Citizenship's crucible: too cool for comfort

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Citizenship's crucible: too cool for comfort

Posted 19/01/2012 by Brenton Holmes


Who is responsible for developing the civic capacities and political knowledge of our young people? Most people would probably consider it the responsibility of schools to impart relevant citizenship skills and dispositions. Certainly the development of active and informed citizens is a core element of the Melbourne Declaration on Educational Goals for Young Australians. The Declaration was adopted in 2008 by all state, territory and Commonwealth education ministers meeting as the Ministerial Council for Education, Early Childhood Development and Youth Affairs. The Declaration provides the framework within which education authorities and schools construct their policies, programs and curricula.
According to the Declaration, being an “active and informed citizen” includes, among other things: 
  • acting with moral and ethical integrity
  • having an understanding of Australia’s system of government, history and culture
  • being committed to national values of democracy, equity and justice
  • participating in Australia’s civic life
  • being responsible global and local citizens
The Australian Curriculum, Assessment and Reporting Authority (ACARA) recently carried out its third triennial assessment of student performance in Civics and Citizenship. This national assessment, which focuses on students in Year 6 and Year 10, included a questionnaire designed to measure students’ perceptions of citizenship, their attitudes towards a number of civic-related issues, as well as report on their civic engagement. The results are somewhat depressing for anyone who places a high value on the induction of young people into their role as citizens and participants in a democratic political culture.
Nationwide, only 49 per cent of Year 10 students—and only 17 per cent of Year 10 Indigenous students— were at or above the Proficient Standard for Civics and Citizenship. Year 6 students were marginally better, with 52 per cent achieving proficiency and beyond—although only 16 per cent of Year 6 Indigenous students did so. The report described the wide gap between Indigenous and non-Indigenous student achievement as ‘an area of significant concern’.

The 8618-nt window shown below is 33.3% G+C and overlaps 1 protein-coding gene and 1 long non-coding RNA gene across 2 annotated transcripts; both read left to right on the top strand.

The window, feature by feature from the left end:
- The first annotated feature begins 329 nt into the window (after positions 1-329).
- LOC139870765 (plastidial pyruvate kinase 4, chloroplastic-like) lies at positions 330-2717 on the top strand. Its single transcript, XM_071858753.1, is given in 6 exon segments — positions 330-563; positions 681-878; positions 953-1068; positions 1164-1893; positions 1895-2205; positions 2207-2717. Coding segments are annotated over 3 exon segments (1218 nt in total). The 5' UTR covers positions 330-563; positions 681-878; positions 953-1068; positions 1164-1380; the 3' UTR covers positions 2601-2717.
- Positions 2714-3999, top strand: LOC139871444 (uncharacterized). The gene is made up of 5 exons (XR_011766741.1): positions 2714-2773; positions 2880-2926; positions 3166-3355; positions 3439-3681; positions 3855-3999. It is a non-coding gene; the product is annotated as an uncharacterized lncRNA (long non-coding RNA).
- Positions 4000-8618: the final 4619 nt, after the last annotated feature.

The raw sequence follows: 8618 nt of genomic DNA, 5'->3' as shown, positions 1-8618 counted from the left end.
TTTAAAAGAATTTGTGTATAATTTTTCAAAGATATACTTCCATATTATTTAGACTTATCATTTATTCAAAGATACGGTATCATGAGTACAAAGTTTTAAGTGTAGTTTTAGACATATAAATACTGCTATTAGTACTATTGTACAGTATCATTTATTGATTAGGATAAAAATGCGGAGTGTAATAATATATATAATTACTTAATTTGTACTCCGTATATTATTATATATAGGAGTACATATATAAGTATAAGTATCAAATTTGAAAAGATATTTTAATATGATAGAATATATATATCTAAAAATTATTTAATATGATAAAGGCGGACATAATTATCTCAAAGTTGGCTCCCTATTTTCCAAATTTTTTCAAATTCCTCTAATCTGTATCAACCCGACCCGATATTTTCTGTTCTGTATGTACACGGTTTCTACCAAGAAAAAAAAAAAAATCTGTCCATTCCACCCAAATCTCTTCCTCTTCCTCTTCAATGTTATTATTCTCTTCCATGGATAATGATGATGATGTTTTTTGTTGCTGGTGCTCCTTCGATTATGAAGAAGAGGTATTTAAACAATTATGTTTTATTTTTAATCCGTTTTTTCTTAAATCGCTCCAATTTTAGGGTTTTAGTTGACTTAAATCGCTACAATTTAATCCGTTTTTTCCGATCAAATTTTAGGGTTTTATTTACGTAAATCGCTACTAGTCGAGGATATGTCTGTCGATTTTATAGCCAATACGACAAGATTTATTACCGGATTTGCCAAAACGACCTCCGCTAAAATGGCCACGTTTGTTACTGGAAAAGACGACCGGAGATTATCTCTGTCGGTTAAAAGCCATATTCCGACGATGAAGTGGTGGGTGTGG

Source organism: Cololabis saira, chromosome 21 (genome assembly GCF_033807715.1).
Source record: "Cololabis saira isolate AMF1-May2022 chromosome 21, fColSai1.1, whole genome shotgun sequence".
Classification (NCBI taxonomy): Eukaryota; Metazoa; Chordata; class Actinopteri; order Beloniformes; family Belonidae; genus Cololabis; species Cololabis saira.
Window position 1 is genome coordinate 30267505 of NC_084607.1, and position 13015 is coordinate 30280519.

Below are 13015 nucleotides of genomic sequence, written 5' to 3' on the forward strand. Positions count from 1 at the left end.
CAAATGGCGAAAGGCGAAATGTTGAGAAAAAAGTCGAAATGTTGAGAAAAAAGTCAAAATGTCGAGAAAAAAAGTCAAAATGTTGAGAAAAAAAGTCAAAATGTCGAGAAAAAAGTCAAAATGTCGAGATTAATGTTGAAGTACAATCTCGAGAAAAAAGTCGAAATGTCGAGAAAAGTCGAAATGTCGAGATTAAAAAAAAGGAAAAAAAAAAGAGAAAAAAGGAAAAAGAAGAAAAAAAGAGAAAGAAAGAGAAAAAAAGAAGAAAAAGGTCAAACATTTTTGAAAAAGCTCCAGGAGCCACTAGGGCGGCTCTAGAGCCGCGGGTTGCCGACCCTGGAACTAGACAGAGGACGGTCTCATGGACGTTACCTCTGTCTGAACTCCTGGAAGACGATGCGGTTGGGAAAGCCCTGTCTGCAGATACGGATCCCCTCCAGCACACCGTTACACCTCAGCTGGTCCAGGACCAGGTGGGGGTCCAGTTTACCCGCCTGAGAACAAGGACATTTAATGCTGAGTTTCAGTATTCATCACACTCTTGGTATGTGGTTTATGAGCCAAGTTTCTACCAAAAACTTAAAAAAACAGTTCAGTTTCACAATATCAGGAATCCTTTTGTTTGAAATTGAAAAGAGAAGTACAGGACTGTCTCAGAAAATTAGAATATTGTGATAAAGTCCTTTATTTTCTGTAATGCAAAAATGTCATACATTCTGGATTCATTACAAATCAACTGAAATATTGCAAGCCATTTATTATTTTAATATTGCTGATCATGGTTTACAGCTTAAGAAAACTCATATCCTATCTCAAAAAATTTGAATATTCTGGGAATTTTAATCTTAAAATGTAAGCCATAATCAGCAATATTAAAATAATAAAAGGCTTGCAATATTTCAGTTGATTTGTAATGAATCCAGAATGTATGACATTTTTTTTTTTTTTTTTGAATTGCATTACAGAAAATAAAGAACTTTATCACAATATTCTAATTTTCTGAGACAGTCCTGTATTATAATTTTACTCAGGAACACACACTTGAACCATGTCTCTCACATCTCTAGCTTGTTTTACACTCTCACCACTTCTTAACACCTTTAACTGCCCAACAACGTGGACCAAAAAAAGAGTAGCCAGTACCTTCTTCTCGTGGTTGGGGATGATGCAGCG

The ACT and NSW were the only jurisdictions where the mean student achievement at Year 10 was above the national average. Nationally, female students out-performed male students in both Year 6 and Year 10.

Students from metropolitan schools had the highest scale scores and those from remote schools had the lowest scale scores. Students from parents with higher occupational and educational status achieved higher scale scores than students from lower socio-economic backgrounds. Students with parents who were senior managers or professionals had scores that were significantly higher than those with parents who were recorded as unskilled labourers, office, sales or service staff.

The citizenship behaviours that were rated as the most important by students were:
  • taking part in activities to protect the environment
  • learning about Australia’s history
  • taking part in activities promoting human rights, and
  • participating in activities to benefit the local community.
Citizenship behaviours that were generally viewed as least important by students were:
  • discussing politics and
  • participating in peaceful protests about important issues.
When comparing results across year levels it was apparent that the importance of supporting a political party, discussing politics and participating in peaceful protests about important issues were rated considerably lower among Year 10 than among Year 6 students. When it came to trust in political institutions, 57 per cent of Year 6 students reported trust in political parties compared with 32 per cent of Year 10 students. Both the Australian and state or territory parliaments were trusted by more than two thirds of Year 6 students and only by about half of Year 10 students. This suggests students' decreasing engagement with civic and political institutions and activity as they approach voting age.

The report showed that student participation in school activities is an indicator of civic engagement during adolescence. When it came to obtaining information on political and related issues, only small numbers of students indicated that they had at least weekly talks with family or friends about political or social issues. Weekly newspaper reading was reported by around half the students. There were notably higher percentages among Year 10 than among Year 6 students when reporting weekly use of the internet to obtain news of current events. Few students reported participation in internet-based discussions about political or social issues.

Only about one third of students at both year levels were found to be interested in Australian politics, suggesting that aspects of political debate in Australia do not reach the attention of young people and also that “politics” may have negative connotations for young people in general.


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